Djokovic’s serve hadn’t been broken all tournament until the final. Zverev did it once in the first set and three times in the second, completing the victory with a spectacular backhand winner up the line.

Both players began the match in the same form that had seen them earn straight-sets semifinal victories a day earlier, with few points going against the server.

It was Djokovic, who had lost just two of his previous 37 matches, who began to feel the pressure as consecutive forehand errors gave Zverev a chance to serve out the opening set at 5-4.

Fans gave Zverev a huge ovation as he stepped up to serve, and it appeared to inspire him. Three straight aces brought up three set points, the second of which he took when Djokovic sent another forehand long.

Zverev even began to outlast Djokovic in longer rallies, an area of the game the 14-time Grand Slam champion usually dominates. A 26-shot duel brought up another break point in the opening game of the second set and, although Djokovic saved it, Zverev won another lengthy exchange moments later with a forehand winner to go 1-0 up.

With the biggest win of his career in sight, Zverev began to show some nerves. Although he is the only active player outside of the Big Four of Djokovic, Federer, Rafael Nadal and Andy Murray to possess three or more Masters titles, the young German has only reached one Grand Slam quarterfinal.

Two double faults and two backhand errors gifted Djokovic an immediate break back, but Zverev quickly refocused to win a 28-shot rally on his way to breaking in the following game.

From there he remained solid on serve, before ending with a flourish. Having been pushed wide, a backhand winner on the run drifted past the helpless Djokovic.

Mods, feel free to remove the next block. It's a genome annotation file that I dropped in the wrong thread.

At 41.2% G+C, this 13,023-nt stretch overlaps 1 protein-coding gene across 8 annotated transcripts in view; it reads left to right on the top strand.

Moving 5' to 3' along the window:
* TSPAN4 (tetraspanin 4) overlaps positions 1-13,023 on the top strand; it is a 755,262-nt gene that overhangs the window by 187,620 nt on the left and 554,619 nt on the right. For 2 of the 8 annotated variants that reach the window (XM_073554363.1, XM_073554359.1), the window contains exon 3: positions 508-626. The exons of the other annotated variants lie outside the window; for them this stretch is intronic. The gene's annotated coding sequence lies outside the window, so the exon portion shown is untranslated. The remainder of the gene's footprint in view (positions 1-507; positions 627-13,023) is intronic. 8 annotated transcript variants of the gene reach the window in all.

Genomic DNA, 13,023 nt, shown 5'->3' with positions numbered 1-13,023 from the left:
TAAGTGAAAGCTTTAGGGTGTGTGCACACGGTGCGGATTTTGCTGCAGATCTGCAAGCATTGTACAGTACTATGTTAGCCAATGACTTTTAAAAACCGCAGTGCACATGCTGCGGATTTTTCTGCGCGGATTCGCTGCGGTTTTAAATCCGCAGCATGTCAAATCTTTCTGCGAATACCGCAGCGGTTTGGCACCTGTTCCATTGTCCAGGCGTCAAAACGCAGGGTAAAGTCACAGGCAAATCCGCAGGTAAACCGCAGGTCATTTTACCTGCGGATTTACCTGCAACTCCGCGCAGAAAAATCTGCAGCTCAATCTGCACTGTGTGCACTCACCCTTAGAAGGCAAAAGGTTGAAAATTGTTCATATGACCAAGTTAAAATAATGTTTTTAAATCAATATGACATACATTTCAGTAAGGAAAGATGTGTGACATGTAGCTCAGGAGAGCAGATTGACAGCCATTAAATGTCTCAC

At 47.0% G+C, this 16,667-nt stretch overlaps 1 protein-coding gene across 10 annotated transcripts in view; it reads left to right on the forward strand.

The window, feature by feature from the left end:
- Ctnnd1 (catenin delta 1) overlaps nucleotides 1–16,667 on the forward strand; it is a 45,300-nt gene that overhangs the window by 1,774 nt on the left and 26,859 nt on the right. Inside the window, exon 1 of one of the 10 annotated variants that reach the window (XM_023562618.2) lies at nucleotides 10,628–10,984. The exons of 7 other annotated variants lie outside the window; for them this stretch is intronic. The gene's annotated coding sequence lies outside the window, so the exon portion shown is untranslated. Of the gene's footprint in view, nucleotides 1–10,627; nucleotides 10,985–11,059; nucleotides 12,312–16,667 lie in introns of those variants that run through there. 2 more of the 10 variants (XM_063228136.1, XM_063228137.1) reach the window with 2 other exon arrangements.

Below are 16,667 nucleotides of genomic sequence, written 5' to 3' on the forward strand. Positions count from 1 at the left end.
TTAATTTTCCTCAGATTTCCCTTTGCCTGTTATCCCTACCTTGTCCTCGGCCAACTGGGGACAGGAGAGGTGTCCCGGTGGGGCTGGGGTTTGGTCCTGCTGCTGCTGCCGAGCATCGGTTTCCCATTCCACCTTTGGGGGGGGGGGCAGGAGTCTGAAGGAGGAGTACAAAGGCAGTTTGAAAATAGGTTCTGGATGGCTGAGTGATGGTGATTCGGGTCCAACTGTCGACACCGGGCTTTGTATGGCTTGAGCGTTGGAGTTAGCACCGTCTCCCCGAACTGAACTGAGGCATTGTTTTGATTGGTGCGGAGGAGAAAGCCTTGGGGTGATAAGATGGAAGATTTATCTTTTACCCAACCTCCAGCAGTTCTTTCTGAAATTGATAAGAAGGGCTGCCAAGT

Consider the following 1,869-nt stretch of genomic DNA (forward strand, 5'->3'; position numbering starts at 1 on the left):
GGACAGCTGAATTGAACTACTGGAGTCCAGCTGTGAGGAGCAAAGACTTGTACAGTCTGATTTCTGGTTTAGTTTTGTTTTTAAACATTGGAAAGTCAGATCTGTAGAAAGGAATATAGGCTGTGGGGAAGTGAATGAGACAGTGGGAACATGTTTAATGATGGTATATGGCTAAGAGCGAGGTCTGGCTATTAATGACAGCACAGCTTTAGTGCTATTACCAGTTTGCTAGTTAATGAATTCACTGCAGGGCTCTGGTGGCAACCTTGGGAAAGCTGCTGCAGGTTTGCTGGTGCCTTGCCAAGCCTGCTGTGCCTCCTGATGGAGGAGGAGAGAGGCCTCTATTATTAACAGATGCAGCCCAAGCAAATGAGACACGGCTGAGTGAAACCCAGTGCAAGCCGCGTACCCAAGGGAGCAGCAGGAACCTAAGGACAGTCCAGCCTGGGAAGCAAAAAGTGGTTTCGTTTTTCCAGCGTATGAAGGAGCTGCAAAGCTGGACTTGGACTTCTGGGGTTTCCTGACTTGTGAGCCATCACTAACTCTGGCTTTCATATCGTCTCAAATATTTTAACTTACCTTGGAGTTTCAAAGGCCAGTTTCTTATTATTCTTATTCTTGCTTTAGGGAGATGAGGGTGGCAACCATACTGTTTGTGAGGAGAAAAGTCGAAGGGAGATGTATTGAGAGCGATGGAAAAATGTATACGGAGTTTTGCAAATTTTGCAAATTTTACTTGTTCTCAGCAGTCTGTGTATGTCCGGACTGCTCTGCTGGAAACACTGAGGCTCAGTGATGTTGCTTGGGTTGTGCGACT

Zverev sunk to the ground in tears as Djokovic sportingly crossed the net to embrace the player who will now be considered among the favorites to end the Serb’s run of two consecutive Grand Slam victories in Australia in two months’ time.

Earlier, American pair Mike Bryan and Jack Sock saved a match point in the deciding tiebreaker to beat Pierre-Hughes Herbert and Nicolas Mahut 5-7, 6-1, 13-11 for their first ATP Finals doubles title together.

Having failed to take advantage of five championship points during the first-to-10 match tiebreaker, Bryan and Sock then had to save one against their French opponents before finally closing out victory.

“It was a hell of a match,” Bryan said.

The 40-year-old Bryan has now won the tournament five times. He won four times with his usual partner – and brother – Bob, who has been out with an injured hip since May.

Sock and Bryan have dominated since teaming up, winning Wimbledon and the U.S. Open before finishing their season in style in London.

“It’s been a hell of a ride,” Bryan said. “This could be our last hoorah because Bob’s training back in Florida.”

Bryan, Sock win ATP Finals doubles title

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LONDON — American pair Mike Bryan and Jack Sock saved a match point in the deciding tiebreaker to beat Pierre-Hughes Herbert and Nicolas Mahut 5-7, 6-1, 13-11 for their first ATP Finals doubles title together on Sunday.

Having failed to take advantage of five championship points during the first-to-10 match tiebreaker, Bryan and Sock then had to save one against their French opponents before finally closing out victory at the O2 Arena.

“It was a hell of a match,” Bryan said.

The 40-year-old Bryan has now won the season-ending tournament five times. He won four times with his usual partner – and brother – Bob, who has been out with an injured hip since May.

Sock and Bryan have dominated since teaming up, winning Wimbledon and the U.S. Open before finishing their season in style in London.

“It’s been a hell of a ride,” Bryan said. “This could be our last hoorah because Bob’s training back in Florida.”

After reaching the singles semifinals last year, Sock has endured a torrid season in that format, falling outside the top-100 ranked players. However, he became the first American since John McEnroe to add a doubles final appearance at the tournament to his last-four singles showing.

“This is special because it was a pretty bad year in singles,” Sock said. “This makes up for some of the low moments I’ve had.”

The French duo’s season is not over yet. Herbert and Mahut are part of their nation’s squad for the Davis Cup final against Croatia, which starts in Lille on Friday.